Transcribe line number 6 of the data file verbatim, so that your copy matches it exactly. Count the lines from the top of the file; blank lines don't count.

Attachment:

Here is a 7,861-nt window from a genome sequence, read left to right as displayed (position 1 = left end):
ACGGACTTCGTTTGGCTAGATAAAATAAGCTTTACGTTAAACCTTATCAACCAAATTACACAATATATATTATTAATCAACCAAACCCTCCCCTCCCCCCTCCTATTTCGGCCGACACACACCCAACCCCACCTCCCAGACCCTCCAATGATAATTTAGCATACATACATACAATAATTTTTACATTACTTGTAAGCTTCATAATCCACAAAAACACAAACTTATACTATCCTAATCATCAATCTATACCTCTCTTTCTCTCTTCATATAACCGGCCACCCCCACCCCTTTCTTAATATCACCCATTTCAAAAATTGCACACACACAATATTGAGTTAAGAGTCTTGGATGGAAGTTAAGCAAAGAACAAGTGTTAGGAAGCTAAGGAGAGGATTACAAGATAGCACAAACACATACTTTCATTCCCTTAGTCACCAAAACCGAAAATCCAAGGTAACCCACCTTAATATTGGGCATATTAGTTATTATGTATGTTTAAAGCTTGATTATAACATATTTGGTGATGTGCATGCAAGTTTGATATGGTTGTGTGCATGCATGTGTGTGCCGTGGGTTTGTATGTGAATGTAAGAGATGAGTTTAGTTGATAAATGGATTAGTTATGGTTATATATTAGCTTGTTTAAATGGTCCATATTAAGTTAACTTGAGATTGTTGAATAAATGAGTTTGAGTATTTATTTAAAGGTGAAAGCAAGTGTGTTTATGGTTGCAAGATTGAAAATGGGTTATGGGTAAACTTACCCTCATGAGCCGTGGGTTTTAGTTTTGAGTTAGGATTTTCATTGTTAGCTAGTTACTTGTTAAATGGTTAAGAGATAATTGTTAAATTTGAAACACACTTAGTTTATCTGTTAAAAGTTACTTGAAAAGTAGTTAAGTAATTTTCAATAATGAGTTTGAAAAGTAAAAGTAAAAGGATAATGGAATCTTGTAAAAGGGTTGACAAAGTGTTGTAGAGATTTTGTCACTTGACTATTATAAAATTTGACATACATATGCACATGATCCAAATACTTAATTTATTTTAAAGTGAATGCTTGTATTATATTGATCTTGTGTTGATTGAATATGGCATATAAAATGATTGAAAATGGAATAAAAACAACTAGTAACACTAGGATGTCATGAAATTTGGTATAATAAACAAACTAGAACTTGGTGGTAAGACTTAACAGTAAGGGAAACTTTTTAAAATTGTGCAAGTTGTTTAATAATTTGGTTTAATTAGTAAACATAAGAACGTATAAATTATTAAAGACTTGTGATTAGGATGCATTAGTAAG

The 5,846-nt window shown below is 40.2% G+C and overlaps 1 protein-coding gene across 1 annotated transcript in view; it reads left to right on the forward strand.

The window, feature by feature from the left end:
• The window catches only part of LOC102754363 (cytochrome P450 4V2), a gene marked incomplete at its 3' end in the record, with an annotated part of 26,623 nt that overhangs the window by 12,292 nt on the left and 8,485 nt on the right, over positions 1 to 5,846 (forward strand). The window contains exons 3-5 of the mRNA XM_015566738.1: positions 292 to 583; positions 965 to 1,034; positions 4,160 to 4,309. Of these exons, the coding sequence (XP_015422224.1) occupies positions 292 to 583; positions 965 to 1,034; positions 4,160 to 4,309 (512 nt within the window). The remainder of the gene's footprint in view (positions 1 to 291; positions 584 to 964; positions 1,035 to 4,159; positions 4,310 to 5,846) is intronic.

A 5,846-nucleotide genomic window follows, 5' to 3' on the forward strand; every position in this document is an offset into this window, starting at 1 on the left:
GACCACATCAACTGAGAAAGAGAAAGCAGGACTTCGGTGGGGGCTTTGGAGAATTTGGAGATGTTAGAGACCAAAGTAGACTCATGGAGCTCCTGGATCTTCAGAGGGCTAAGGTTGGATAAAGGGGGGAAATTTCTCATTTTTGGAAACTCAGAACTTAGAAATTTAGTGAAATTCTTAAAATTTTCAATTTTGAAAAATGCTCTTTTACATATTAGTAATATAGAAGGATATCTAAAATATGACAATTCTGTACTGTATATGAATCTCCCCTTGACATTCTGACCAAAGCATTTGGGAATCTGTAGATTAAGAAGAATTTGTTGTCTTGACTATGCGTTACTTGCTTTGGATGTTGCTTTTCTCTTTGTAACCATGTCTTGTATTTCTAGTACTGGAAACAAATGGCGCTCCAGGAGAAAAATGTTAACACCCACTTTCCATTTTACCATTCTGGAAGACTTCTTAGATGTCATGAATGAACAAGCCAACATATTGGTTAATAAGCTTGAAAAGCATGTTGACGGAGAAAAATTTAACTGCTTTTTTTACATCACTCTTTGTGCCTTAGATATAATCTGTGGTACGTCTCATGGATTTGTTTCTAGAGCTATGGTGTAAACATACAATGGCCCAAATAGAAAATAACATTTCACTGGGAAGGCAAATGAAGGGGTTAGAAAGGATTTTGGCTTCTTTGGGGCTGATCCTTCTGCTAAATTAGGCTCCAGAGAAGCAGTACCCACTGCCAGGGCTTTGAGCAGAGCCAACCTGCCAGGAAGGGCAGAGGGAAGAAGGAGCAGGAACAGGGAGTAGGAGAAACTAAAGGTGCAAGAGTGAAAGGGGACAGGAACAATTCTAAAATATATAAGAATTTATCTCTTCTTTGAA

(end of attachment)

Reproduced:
A 5,846-nucleotide genomic window follows, 5' to 3' on the forward strand; every position in this document is an offset into this window, starting at 1 on the left: